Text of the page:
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Behavior Genetics

, Volume 42, Issue 5, pp 764–777 | Cite as

The Magnitude of Genetic and Environmental Influences on Parental and Observational Measures of Behavioral Inhibition and Shyness in Toddlerhood

  • Ashley K. SmithEmail author
  • Soo H. Rhee
  • Robin P. Corley
  • Naomi P. Friedman
  • John K. Hewitt
  • JoAnn L. Robinson
Original Research

Abstract

Behavioral inhibition is a temperamental trait that refers to slow approach to novel items, shyness towards new people, and fearfulness in new situations, and individuals may develop inhibited response styles by as early as 2 years of age. There are important methodological considerations in the assessment of early temperament, with parental report and observational measures providing both corroborative and unique data. The present study examined behavioral inhibition measured by parental report and observational measures in a genetically informative sample to delineate the agreement between the methods and the uniqueness of each method, and to estimate the magnitude of genetic and environmental influences on the common and unique variance. The biometric, psychometric, and rater bias models were conducted to study the covariance between measurement modalities. Overall, the results suggested a common phenotype was assessed by both parents and observers. The latent phenotype underlying parental and observational measures of behavioral inhibition was moderately to substantially heritable.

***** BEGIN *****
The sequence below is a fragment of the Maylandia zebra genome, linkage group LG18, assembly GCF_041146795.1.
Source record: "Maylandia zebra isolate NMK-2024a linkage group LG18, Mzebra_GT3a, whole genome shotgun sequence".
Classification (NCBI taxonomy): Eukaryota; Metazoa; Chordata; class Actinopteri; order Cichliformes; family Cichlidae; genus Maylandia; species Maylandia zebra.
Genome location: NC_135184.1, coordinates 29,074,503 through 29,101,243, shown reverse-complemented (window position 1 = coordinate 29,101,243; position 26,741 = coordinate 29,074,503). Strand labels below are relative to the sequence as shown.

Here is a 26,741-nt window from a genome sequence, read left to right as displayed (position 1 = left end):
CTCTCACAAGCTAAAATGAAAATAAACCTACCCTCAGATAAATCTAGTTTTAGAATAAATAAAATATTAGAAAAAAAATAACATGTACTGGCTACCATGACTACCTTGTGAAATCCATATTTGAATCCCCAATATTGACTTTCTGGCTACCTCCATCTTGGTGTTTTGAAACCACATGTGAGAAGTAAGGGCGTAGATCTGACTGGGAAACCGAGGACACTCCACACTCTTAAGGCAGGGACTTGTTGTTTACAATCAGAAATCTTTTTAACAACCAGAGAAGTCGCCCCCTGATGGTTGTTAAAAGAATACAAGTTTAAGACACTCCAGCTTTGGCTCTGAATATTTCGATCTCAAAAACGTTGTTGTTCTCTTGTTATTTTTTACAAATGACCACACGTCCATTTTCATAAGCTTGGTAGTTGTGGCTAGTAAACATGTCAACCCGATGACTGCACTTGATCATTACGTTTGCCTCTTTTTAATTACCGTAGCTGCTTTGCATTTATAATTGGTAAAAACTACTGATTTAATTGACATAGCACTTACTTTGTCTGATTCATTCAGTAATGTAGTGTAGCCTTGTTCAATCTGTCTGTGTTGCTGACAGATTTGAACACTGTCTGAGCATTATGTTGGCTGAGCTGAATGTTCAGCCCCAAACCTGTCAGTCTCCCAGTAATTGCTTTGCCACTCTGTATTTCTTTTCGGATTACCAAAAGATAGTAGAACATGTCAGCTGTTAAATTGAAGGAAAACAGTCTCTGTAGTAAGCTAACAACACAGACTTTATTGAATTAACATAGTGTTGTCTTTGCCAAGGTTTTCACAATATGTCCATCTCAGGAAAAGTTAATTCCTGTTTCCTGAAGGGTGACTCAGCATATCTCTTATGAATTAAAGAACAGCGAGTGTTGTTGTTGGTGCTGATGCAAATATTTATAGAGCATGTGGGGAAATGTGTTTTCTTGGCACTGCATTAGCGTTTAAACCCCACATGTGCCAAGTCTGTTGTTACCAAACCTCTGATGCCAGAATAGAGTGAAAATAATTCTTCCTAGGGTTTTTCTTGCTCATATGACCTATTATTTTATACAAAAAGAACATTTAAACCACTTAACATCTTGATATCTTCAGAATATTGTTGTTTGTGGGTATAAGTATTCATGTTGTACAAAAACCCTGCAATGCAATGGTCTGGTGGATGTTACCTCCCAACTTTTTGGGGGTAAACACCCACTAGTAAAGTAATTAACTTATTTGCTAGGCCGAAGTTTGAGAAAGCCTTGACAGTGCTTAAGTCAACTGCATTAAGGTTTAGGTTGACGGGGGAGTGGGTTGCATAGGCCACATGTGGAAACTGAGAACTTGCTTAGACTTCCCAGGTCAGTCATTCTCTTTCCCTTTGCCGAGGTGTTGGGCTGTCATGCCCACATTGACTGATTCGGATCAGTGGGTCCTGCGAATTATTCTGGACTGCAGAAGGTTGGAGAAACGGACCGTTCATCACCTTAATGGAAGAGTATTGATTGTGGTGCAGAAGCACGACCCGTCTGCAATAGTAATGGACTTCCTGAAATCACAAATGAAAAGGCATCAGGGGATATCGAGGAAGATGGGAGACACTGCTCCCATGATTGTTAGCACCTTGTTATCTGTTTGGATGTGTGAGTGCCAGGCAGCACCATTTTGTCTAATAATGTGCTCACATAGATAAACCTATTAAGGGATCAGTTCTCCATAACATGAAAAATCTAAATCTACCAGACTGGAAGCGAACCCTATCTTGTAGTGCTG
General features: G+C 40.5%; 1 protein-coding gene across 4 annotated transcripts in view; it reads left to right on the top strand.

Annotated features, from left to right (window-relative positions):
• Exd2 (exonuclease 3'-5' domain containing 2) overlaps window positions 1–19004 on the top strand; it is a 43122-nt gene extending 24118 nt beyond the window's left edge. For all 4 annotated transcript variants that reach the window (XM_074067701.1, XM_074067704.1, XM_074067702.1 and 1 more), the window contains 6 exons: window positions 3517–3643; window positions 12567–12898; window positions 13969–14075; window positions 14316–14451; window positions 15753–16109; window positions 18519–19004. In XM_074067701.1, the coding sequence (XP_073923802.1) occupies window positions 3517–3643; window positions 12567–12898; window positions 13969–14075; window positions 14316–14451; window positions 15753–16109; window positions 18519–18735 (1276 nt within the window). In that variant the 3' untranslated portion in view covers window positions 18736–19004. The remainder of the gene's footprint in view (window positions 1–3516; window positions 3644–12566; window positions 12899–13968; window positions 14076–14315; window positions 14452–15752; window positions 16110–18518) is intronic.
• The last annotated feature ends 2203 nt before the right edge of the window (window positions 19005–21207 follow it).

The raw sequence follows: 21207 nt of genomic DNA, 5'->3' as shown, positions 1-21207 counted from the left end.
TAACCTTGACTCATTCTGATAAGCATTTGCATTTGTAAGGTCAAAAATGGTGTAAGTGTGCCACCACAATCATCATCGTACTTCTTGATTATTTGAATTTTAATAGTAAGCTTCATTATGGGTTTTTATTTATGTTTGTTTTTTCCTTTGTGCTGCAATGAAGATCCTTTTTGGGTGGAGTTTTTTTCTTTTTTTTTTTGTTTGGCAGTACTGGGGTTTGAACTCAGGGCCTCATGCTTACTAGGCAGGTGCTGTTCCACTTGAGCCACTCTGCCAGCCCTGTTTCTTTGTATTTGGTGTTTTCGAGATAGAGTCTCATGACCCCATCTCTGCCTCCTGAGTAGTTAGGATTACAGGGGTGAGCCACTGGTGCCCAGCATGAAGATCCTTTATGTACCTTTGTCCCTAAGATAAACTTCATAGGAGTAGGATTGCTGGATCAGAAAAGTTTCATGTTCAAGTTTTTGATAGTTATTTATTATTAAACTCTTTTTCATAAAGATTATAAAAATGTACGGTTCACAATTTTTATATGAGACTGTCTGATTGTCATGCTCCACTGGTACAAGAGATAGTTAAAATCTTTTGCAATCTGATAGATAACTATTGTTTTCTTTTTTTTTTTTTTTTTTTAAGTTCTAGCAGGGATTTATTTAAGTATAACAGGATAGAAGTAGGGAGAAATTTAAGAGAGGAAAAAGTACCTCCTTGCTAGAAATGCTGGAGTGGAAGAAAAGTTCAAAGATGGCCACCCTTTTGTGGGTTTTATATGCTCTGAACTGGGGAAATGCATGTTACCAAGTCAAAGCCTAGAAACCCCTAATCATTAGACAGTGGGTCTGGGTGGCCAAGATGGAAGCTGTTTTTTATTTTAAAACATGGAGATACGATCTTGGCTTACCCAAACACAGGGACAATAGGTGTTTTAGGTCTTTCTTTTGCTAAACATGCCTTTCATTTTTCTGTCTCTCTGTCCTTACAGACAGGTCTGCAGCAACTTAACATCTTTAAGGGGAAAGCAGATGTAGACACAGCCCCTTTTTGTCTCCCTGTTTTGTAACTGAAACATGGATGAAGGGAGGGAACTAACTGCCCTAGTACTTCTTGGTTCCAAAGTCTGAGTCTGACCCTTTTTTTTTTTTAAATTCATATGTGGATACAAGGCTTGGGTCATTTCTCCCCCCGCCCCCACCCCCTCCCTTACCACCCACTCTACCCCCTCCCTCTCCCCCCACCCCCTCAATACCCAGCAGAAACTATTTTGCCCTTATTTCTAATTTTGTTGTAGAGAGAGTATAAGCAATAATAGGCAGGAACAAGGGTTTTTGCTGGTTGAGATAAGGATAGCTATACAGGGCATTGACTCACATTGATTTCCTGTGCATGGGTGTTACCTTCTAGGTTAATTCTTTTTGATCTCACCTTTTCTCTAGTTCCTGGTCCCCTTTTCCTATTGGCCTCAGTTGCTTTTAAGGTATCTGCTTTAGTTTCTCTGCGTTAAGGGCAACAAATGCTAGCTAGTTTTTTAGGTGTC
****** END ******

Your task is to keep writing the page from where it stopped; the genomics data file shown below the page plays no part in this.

Keywords

Temperament Behavioral inhibition Rater bias Toddler Shyness Twin study methods Parent report Observational measures 

Notes

Acknowledgments

This research was supported by grants from the MacArthur Foundation, and grants NIH HD010333, HD050346, HD007289, and MH063207. The authors thank the participants and research assistants for their participation and assistance with this project.

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Copyright information

© Springer Science+Business Media, LLC 2012

Authors and Affiliations

  • Ashley K. Smith
    • 1
    • 2
    Email author
  • Soo H. Rhee
    • 1
    • 2
  • Robin P. Corley
    • 2
  • Naomi P. Friedman
    • 2
  • John K. Hewitt
    • 1
    • 2
  • JoAnn L. Robinson
    • 3
  1. 1.Department of Psychology and NeuroscienceUniversity of ColoradoBoulderUSA
  2. 2.Institute for Behavioral GeneticsUniversity of ColoradoBoulderUSA
  3. 3.Department of Human Development and Family StudiesUniversity of ConnecticutStorrsUSA

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